Leaving Turtle Bay
We left Turtle Bay in really high spirits, looking forward to a couple of days at sea, and some good times coming up in Mag Bay (Bahia Santa Maria). Since we had done the Baja HaHa in 2016 on our friend’s Trish and John’s boat, we knew to expect a nice anchorage, great beach parties, lots of dinghy fun…including a really good mangrove exploration. What we didn’t expect is what happened next.
A Little Background
If you’ve read our “About Us” here on the website, you already know that Don and I did not sell everything and sail away to adventure. We aren’t quite ready to say goodbye to our ranch and our ‘critters’ as we collectively call them.
The ‘critters’ included 10 dogs: Guido and Xena, our ‘big white dogs’ who are 1/2 Great Pyrenees ad 1/2 Anatolian Shepherd; 8 Miniature American Shepherds ranging in age from our oldest, Secret at age 15 to Cinder, our youngest at age 5; 2 Tennessee Walking Horses, Wave and Surf, who have been with us since they were 1 and 2 years old and who were now 20 and 19 years old; Milton (the) Burro, our wild BLM adoptee who has been with us for about 9 years now; and 2 sheep: Binky, age 15 and Brownie, age 6.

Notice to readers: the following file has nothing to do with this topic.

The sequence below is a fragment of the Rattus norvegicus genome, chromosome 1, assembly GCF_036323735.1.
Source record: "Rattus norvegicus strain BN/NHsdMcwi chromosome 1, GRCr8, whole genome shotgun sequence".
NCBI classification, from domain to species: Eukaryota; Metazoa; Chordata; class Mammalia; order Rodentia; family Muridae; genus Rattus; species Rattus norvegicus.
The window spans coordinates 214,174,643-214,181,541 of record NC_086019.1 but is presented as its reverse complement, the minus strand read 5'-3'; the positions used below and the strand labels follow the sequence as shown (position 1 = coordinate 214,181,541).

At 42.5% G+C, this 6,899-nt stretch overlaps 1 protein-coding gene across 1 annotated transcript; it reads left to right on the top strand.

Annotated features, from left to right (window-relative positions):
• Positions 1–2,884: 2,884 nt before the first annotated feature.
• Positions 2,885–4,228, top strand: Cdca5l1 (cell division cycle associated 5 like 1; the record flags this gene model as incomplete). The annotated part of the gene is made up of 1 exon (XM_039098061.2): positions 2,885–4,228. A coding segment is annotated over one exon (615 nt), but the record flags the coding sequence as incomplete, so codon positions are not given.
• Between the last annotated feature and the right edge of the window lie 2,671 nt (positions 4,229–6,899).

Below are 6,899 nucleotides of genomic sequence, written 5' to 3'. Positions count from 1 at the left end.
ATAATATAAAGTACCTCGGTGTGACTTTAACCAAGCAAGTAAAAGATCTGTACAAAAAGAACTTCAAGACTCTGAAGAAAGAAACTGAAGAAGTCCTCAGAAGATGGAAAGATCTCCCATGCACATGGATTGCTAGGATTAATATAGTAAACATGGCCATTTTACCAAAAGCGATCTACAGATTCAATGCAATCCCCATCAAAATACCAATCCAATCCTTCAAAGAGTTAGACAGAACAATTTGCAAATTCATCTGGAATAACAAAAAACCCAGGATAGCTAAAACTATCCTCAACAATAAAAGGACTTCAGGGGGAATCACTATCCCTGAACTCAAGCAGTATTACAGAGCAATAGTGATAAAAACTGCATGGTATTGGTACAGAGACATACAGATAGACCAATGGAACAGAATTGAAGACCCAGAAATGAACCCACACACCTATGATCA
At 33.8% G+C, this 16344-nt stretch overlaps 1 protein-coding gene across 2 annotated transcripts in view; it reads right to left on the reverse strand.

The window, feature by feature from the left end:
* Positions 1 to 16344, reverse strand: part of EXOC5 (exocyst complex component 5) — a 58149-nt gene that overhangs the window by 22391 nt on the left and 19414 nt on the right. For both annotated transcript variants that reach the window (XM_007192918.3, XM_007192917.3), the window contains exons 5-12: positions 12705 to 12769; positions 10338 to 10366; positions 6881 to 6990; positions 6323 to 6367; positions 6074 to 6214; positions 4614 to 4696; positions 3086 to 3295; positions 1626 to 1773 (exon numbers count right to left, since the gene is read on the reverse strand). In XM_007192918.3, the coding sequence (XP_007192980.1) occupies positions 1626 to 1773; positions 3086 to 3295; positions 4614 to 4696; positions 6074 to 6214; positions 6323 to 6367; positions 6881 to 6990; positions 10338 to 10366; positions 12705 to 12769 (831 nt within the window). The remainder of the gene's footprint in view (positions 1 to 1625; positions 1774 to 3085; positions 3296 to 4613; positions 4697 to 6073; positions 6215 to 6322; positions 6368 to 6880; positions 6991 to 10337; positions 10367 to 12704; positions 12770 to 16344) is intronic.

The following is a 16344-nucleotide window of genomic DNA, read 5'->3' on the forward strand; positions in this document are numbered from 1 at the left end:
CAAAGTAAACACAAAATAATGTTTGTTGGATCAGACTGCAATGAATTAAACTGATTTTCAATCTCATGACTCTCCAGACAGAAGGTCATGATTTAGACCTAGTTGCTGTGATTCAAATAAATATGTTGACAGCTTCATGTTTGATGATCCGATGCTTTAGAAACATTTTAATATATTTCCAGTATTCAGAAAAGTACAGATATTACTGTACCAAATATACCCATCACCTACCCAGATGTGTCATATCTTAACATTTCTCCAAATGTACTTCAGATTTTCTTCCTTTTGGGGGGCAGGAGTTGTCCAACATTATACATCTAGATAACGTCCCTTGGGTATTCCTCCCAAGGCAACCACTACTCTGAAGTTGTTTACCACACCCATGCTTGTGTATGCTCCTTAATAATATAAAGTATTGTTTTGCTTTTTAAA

These guys are like family and they mean the world to us. Our answer to the call of the sea is to alternatively spend one month at home on the ranch, and then one month sailing Bonzai. At the end of our month on Bonzai, we leave her in a safe slip and travel home. During our month on Bonzai, we have a reliable caretaker, Tami, who has been with us for over a year and loves the critters as much as we do. Tami communicates with us daily while we’re gone via phone, text, and satellite messaging when we’re off grid, as we were during the Baja HaHa.
Messages From Home
It started with a message from Tami. 2 months prior, our oldest dog, Secret, had experienced a stroke, which she had fully recovered from. Tami awoke one morning to find that Secret had had another stroke during the night. As she ran through feeding all the other animals so that she could get Secret to the vet, she discovered 9 year old Guido paralyzed in his rear legs. Now Guido, being a big white dog, weighs about 120 pounds, which is a good 20 pounds more than Tami. The long story short…by the time Tami and we were able to assemble a crew of friends to get Guido in the vehicle to go to the vet, it was too late for both of them. By the time we reached Mag Bay, we had lost them both.
I can say, unequivocally, that having 2 friends need you so badly, but you simply cannot be there is devastatingly difficult. We were wracked with guilt, although there was no way to foresee this coming. Still, you feel how you feel, despite what logic tells you.
Bahia Santa Maria